Good soil preparation
... is essential. Use 4-6" of good quality topsoil and add compost to provide nutrients and improve the soil texture. The ideal texture is loamy.
Use drought resistant grasses
... which will tolerate long periods of dry weather. For existing lawns these can be seeded in r gular spring maintenance. These grasses include: rescues, indiangrass,l big bluestem, little bluestem, canada bluegrass, timothy and some varieties of kentucky bluegrass.
Do not cut lawns so short
... two inches is too short. The cut should be 3-3.5 inches. Make sure your mower blade is sharp so it makes a clean cut.
Water infrequently and deeply
... enough to wet the root zone plus a small distance below. Light watering discourages deep root growth, leaving grass more susceptible to drought and most of the water quickly evaporates.
Water in the early morning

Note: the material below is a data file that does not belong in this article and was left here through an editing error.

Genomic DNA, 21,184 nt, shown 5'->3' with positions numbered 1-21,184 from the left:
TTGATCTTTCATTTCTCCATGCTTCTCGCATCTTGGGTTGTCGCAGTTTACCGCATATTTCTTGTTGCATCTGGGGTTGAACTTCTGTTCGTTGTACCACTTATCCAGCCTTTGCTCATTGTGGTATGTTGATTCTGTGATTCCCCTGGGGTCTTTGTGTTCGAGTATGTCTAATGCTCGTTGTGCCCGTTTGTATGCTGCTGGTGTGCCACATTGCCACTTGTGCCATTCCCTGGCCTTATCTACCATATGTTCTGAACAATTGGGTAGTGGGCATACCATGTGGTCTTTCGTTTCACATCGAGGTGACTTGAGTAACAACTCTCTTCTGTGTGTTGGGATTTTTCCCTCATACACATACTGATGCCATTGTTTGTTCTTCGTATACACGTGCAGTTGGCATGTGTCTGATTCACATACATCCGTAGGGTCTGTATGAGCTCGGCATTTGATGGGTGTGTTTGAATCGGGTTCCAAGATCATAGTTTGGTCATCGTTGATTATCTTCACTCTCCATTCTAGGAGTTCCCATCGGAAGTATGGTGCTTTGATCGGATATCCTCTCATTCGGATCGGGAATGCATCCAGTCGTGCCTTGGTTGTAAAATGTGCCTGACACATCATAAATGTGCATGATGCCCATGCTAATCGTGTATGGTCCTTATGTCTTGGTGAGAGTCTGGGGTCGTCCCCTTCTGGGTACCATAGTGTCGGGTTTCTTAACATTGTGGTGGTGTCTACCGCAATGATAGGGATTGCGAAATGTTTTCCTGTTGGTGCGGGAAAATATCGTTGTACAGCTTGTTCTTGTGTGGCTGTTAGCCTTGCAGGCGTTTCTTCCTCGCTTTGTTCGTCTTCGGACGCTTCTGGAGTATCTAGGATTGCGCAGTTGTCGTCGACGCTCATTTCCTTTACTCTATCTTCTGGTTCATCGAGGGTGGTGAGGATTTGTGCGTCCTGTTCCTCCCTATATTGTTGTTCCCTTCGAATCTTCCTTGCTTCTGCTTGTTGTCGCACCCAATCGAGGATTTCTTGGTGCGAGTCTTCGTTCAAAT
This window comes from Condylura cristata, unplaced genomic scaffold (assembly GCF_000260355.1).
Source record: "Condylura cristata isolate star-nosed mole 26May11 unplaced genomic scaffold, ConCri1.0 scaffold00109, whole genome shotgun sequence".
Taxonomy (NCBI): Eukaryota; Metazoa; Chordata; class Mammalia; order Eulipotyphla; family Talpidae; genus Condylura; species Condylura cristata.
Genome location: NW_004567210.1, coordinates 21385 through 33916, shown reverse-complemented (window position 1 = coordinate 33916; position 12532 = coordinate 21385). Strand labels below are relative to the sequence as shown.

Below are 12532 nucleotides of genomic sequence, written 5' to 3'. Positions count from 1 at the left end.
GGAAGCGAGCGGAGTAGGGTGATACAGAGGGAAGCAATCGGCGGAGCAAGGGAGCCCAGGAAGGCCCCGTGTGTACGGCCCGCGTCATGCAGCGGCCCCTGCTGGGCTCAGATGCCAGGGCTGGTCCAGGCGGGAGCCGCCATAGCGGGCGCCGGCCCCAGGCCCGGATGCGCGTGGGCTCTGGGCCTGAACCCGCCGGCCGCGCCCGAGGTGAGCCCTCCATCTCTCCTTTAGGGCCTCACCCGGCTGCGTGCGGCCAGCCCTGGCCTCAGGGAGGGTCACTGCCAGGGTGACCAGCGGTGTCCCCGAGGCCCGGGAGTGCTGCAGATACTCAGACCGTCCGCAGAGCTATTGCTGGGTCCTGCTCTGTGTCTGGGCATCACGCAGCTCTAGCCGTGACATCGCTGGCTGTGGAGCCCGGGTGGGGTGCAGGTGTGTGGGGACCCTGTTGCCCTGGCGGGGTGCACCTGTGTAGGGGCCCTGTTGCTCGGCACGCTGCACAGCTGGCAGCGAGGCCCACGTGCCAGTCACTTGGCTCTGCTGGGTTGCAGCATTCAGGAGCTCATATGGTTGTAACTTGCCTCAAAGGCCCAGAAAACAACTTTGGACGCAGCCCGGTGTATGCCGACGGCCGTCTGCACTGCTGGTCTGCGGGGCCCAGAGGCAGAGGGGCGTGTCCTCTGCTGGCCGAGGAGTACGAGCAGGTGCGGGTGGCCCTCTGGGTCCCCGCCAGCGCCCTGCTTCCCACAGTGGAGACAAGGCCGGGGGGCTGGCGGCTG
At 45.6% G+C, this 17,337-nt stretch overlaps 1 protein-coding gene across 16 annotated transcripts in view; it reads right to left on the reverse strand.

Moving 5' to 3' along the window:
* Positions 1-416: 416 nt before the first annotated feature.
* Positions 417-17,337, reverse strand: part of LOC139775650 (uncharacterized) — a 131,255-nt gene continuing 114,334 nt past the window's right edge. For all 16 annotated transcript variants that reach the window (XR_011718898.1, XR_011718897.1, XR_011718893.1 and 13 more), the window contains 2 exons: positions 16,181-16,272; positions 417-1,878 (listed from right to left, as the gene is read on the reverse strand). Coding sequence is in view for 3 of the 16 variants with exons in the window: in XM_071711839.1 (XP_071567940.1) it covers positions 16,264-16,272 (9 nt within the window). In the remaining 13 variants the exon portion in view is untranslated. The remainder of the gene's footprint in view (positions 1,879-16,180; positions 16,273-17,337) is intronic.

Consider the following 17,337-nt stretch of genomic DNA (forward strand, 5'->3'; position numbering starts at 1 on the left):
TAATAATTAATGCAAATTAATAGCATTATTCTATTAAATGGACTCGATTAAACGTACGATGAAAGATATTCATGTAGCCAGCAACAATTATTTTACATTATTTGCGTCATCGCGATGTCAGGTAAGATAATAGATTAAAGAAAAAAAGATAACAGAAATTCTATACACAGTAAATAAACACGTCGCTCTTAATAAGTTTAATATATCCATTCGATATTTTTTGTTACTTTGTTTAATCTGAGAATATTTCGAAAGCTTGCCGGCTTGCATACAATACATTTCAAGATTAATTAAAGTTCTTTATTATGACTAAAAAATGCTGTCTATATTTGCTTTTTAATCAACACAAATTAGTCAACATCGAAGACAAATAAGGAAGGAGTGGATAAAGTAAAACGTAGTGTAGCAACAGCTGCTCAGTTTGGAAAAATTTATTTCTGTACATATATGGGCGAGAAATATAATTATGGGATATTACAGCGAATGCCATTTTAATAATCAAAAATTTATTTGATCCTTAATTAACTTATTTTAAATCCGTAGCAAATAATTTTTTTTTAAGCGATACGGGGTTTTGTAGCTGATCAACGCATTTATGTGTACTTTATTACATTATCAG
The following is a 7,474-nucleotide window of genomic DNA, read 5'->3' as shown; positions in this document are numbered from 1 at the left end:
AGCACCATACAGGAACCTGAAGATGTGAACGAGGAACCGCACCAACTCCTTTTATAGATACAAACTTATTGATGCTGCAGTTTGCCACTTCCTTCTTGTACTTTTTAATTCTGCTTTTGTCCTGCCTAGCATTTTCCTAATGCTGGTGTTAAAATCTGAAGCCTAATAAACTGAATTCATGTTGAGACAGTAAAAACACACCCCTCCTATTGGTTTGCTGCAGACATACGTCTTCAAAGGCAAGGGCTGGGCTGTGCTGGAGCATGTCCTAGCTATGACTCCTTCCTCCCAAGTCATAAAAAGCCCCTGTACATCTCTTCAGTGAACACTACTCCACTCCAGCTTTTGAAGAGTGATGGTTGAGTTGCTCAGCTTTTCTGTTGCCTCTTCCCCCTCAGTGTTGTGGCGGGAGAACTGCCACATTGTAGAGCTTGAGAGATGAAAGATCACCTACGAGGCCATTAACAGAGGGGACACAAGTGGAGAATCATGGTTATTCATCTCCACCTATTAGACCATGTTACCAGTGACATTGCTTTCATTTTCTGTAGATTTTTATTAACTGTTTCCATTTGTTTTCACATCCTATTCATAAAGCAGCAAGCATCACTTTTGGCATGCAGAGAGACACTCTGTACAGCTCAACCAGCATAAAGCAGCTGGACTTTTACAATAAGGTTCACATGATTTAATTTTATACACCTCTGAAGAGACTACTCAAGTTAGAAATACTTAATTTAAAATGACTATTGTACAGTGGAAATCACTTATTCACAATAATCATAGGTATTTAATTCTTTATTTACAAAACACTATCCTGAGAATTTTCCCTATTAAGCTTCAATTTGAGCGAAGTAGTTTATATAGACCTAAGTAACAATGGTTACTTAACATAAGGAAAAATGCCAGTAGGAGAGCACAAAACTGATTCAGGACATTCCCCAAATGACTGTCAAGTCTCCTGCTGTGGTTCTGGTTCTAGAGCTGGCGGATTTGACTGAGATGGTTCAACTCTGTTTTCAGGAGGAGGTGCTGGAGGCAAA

... and avoid watering in the wind or when the ground is already wet.
Reduce the size of the lawn
... plant more wildflowers and shrubs. These don't require as much watering.
Provide some shade for the lawn
How Much Water Will You Use to Irrigate Your Property? And how much might it cost?
... The answer to both questions is probably way too much. In New England, an average half acre of lawn requires as much as 1” of water per week or about 13, 577 gallons of water or $93 each week ($1116 per quarterly bill). The District highly recommends you test and set your irrigation system to make sure that you are not watering too much. Remember that most irrigation systems are automatic and run on timers. Even if you don’t see your lawn being watered, the system is still using water that you must ultimately pay for.
Receive a free magnet
As a reminder of the
Outdoor Water Use Bylaws,
Send your request via email